The author would like to thank Makoto Takahashi for his valuable and constructive suggestions during the development of this paper. The manuscript has significantly improved by the insightful advice and valuable comments from three anonymous reviewers. To the respondents who extend their immense help by providing the essential information. Furthermore, the author would also give her appreciation to Ministry of Research, Technology and Higher Education of Indonesia for Granting her a RISET-Pro Kemenristekdikti Doctoral scholarship.

Conflicts of Interest

The author declares no conflict of interest.


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Figure 1. Map of Kepulauan Seribu Archipelago.
Figure 1. Map of Kepulauan Seribu Archipelago.
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Figure 2. Early policy related to environment and ecosystem conservation.
Figure 2. Early policy related to environment and ecosystem conservation.
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Figure 3. Policy related to mangrove forest management (initial policy).
Figure 3. Policy related to mangrove forest management (initial policy).
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Figure 4. Plot of participatory mangrove planting in Indonesia.
Figure 4. Plot of participatory mangrove planting in Indonesia.
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Figure 5. Key institutional linkages facilitating the activities of the Eco-DRR in Indonesia (national level). Arrows show coordination and dashed arrow shows financial flows; thicker lines indicate stronger interactions.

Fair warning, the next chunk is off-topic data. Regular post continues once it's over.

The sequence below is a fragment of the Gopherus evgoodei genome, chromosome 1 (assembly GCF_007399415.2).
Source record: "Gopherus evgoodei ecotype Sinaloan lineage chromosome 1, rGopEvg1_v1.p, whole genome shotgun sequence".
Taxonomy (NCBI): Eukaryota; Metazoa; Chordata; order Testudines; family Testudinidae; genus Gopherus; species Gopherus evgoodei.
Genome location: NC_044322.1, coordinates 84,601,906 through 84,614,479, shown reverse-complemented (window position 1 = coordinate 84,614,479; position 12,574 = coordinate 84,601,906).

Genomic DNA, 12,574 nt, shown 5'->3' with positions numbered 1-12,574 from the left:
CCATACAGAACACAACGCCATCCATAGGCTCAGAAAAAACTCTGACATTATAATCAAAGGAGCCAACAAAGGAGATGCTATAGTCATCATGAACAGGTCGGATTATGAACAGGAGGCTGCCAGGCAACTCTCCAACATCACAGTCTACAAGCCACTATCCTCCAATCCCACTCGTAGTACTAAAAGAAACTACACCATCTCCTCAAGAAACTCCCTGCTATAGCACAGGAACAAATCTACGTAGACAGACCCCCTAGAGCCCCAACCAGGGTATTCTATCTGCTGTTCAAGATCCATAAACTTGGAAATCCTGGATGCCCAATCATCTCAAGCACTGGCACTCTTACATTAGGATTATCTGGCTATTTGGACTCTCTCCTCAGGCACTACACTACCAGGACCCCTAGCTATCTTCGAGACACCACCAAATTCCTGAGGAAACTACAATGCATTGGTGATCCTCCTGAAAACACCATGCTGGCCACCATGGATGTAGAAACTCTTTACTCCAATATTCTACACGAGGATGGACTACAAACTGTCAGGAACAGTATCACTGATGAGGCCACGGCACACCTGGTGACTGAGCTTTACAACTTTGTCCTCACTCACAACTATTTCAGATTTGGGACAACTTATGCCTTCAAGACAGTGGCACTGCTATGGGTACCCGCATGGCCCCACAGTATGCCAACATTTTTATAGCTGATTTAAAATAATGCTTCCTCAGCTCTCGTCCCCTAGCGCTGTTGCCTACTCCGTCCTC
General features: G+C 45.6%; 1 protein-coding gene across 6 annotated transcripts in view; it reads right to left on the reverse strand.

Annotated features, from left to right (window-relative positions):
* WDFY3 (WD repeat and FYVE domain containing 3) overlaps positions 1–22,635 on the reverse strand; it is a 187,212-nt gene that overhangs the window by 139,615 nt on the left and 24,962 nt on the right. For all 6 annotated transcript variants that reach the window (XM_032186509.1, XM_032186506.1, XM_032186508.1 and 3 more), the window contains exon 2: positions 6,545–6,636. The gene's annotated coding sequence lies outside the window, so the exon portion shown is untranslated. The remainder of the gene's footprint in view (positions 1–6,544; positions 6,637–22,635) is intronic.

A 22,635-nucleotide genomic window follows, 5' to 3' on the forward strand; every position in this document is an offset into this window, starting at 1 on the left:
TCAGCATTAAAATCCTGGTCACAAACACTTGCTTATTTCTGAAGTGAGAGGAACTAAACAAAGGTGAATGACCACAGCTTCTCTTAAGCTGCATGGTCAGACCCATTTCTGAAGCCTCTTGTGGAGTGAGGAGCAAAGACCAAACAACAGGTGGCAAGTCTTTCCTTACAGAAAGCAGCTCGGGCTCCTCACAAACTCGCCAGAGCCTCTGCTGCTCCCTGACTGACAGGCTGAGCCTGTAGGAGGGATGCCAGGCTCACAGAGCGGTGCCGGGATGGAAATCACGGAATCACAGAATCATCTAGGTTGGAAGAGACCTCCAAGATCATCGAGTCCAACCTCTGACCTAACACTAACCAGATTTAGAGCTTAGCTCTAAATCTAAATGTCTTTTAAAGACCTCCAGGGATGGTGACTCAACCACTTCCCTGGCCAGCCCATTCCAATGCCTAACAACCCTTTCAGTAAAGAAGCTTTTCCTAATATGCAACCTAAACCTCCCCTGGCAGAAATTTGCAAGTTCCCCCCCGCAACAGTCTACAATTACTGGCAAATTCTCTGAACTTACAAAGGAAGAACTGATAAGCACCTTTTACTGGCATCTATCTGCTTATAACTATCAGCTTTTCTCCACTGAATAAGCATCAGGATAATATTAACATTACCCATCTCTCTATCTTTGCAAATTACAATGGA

Figure 5. Key institutional linkages facilitating the activities of the Eco-DRR in Indonesia (national level). Arrows show coordination and dashed arrow shows financial flows; thicker lines indicate stronger interactions.
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Table 1. List of FGD participant metadata.
Table 1. List of FGD participant metadata.
CodeAgeGenderOccupationBeen StayedSEC
A126FSeeking a job (WG)25B
S429FFull Time29C
R334FFull Time30B
I133FHousewives (WG)33C
F321MPart time20E
Z142MFull time42B
CodeAgeGenderOccupationBeen StayedSEC
S141MFull time (CL)41B
R237MTeacher (CL)37B
M136MFish seller36C
F230FHousewives (WG)30C
A218MStudent (YG)17E
CL = Community Leader; WG = Women Group; YG = Youth Group.
Table 2. Community discussion guide.
Table 2. Community discussion guide.
List of Questions
  • How do you think the area has changed compared to 10/20 years ago?
  • What do you feel of these changes? What is better? Moreover, what is more difficult?
  • How would you describe the current state of the island environment? Is it getting better or worse? Who/what is responsible?
  • If the change has been worse—how are residents adapting to these changes?
  • What about social and economic situations of your community? What are you/your community doing differently to before?
  • Who has supported you through these changes? Family, community, government? What kind of support do you get?
  • What do you think about the mangrove rehabilitation along the coastline?
  • Does the community participate in those projects? In what way?
  • How does (the project) benefit you and others? What went well, what could have been done better?
  • Who manages it on a daily basis? Are there any disputes occurring and how to solve the issues?